Tips for Creating Choreographies. Part 3 of 4
Study the work of other dancers.
Watch videos of dancers who you admire, and notice which combinations/movements caught your attention. I’m not talking about coping someone else’s dance. That’s absolutely unprofessional and against any basic creative ethic norms. However, maybe, you found interesting how that dancer put her arm during a turn, or that she unexpectedly combined two movements that you had never thought about putting together…
These kind of jewels could and should be incorporated into your dance. This is not only a tool to widen your movement vocabulary and train your body with new challenging skills, but also a way to vary your dance, and give you more creative ideas instead of repeating again and again the same familiar movement patterns. I also LOVE learning choreographies at different workshops. It is not necessarily that I will perform those routines, but it always provides valuable insights, and multiple combinations that I can deposit into my “movement bank account”. ☺
Work until you can. Then push a bit more. But then stop.
Not all of us are geniuses who can choreograph all day long. And even if once you happened to be so inspired to work the whole day, and completed the choreo in one set, it doesn’t mean that the next time will be the same. Choreographing is both a physical and mental process. It’s too easy to get frustrated when our inspiration flow gets stuck, and we start feeling incapable of anything, or not talented enough. Sometimes we simply need to take a break and come back later to it with some fresh ideas and renewed enthusiasm.
Make sure you are playing around with different directions, levels and speed.
Often it’s good to literally ask yourself: “Am I constantly facing just the front?”, “How can I equally address both sides of my performance area, as well as the centre part?” Also, don’t forget about one more direction: facing back! The same hip or hair movement that you usually do facing front will look completely different if you show it from the back! Plus, many costumes have very nice fancy designs from all 360 degrees, so why hide half of their beauty, lol.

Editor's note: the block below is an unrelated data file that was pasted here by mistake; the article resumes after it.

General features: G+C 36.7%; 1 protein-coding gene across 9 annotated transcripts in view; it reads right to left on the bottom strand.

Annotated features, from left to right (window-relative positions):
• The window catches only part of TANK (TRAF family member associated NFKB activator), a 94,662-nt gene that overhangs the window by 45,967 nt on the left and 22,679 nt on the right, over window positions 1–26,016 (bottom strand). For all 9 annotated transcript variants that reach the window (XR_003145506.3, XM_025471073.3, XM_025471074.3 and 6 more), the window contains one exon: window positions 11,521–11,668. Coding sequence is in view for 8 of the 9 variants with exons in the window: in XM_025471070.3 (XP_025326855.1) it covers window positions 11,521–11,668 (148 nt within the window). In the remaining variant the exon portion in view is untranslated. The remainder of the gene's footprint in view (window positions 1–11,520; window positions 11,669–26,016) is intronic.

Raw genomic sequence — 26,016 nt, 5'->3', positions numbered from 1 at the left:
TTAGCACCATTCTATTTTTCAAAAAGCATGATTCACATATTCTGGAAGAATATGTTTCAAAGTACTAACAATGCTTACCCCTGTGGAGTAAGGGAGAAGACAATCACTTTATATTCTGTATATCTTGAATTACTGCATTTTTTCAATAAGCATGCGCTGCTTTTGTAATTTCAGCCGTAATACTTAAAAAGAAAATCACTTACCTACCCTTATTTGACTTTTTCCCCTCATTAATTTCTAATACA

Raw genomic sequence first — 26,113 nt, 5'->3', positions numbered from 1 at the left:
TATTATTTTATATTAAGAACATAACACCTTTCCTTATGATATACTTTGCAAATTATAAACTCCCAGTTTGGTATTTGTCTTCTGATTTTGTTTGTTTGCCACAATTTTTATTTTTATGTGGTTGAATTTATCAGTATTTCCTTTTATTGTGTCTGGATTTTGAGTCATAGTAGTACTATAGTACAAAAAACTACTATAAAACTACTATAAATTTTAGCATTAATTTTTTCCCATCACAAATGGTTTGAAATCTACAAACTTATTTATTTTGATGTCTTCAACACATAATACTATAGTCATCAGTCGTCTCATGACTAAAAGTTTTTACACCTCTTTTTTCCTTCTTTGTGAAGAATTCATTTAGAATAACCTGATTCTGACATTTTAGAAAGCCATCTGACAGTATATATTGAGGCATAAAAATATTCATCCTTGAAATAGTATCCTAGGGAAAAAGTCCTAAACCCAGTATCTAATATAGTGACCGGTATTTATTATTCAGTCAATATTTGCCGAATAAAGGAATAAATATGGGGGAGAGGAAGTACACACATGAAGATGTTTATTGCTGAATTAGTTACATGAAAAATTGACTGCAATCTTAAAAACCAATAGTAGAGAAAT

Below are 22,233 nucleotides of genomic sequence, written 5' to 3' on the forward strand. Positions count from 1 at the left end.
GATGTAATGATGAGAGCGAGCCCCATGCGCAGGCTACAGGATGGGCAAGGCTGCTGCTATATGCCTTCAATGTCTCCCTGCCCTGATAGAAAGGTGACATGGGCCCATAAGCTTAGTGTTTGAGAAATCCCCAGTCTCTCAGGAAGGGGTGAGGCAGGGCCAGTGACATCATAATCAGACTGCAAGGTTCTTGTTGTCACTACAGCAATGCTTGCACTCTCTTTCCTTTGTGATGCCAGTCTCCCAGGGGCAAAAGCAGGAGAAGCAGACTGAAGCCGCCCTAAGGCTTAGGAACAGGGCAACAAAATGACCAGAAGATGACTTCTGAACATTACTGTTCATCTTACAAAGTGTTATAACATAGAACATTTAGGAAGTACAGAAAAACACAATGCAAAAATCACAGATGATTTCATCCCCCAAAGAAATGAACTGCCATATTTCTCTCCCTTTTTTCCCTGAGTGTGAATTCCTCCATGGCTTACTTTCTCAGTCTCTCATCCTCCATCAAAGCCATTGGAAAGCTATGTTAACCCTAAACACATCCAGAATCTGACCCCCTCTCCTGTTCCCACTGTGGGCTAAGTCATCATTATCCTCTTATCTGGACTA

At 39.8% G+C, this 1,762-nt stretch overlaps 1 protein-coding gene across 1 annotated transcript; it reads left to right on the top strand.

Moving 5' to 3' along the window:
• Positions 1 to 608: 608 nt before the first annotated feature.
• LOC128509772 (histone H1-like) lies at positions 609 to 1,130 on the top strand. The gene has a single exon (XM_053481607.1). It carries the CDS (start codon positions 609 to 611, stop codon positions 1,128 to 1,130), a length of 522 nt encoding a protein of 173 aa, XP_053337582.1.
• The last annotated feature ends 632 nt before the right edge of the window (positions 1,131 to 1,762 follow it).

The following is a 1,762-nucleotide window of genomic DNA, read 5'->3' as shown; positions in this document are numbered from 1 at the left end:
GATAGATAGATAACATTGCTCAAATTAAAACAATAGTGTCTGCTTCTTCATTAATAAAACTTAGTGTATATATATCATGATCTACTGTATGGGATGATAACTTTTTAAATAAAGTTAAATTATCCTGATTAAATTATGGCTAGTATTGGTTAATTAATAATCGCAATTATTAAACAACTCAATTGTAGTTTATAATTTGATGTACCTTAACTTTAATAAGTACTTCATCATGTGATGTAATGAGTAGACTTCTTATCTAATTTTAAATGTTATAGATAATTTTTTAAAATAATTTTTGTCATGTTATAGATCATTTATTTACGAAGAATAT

Playing with levels and speed is even more straightforward. Maybe instead of doing four regular mayas, you can do them going down and up. Or instead of being safe and taking all two counts for a turn, you can complete the movement much faster, and then use the rest of the phrase to slow down and stretch in a nice pose! Give a chance to the photographer to capture a nice image, while also making your dance more unexpected and engaging.
Don’t think only about movements. Think about the audience’s attention.
At the end of the day, it’s not about your technical abilities, but about the audience’s experience. In this regard, people’s attention is the central point. For instance, if during a specific section of the dance, you are focusing on detailed belly or hip technique, maybe it’s not the best moment to throw a small movement of the hands high above your head. People most probably won’t even notice it, because their attention is down on your belly & hip area. You need to find the way to make a smooth transition between their focus on hips, to your hands all the way up. Maybe a reverse undulation can help in this scenario, or any other movement. But direct people’s attention consciously. Don’t just hope that they pay the same attention to all parts of your body all the time!
Another powerful tool to control and guide the focus of the audience is your own gaze. People will automatically follow where you turn your head, to see what you are looking at. So don’t underestimate your eyes and face. They are a part of your dance as much as your arms and legs, or in our case, hips. ☺
Author: Iana Komarnytska
Photographer: Pedro Bonatto
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Read Part 4 of Tips for Creating Choreographies
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